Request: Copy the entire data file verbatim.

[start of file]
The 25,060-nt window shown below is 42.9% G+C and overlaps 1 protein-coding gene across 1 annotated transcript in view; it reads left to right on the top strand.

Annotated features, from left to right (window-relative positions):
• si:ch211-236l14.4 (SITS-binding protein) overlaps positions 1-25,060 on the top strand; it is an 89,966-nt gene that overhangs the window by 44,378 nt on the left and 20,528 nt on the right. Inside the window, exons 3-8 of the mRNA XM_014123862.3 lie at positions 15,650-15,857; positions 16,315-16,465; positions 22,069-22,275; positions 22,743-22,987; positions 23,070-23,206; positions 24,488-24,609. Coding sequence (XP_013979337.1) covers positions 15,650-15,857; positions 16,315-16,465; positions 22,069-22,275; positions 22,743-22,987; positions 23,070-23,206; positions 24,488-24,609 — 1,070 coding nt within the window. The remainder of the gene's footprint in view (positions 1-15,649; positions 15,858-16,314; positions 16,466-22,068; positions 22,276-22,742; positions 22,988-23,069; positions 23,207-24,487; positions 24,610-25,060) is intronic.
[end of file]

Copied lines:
The 25,060-nt window shown below is 42.9% G+C and overlaps 1 protein-coding gene across 1 annotated transcript in view; it reads left to right on the top strand.

Annotated features, from left to right (window-relative positions):
• si:ch211-236l14.4 (SITS-binding protein) overlaps positions 1-25,060 on the top strand; it is an 89,966-nt gene that overhangs the window by 44,378 nt on the left and 20,528 nt on the right. Inside the window, exons 3-8 of the mRNA XM_014123862.3 lie at positions 15,650-15,857; positions 16,315-16,465; positions 22,069-22,275; positions 22,743-22,987; positions 23,070-23,206; positions 24,488-24,609. Coding sequence (XP_013979337.1) covers positions 15,650-15,857; positions 16,315-16,465; positions 22,069-22,275; positions 22,743-22,987; positions 23,070-23,206; positions 24,488-24,609 — 1,070 coding nt within the window. The remainder of the gene's footprint in view (positions 1-15,649; positions 15,858-16,314; positions 16,466-22,068; positions 22,276-22,742; positions 22,988-23,069; positions 23,207-24,487; positions 24,610-25,060) is intronic.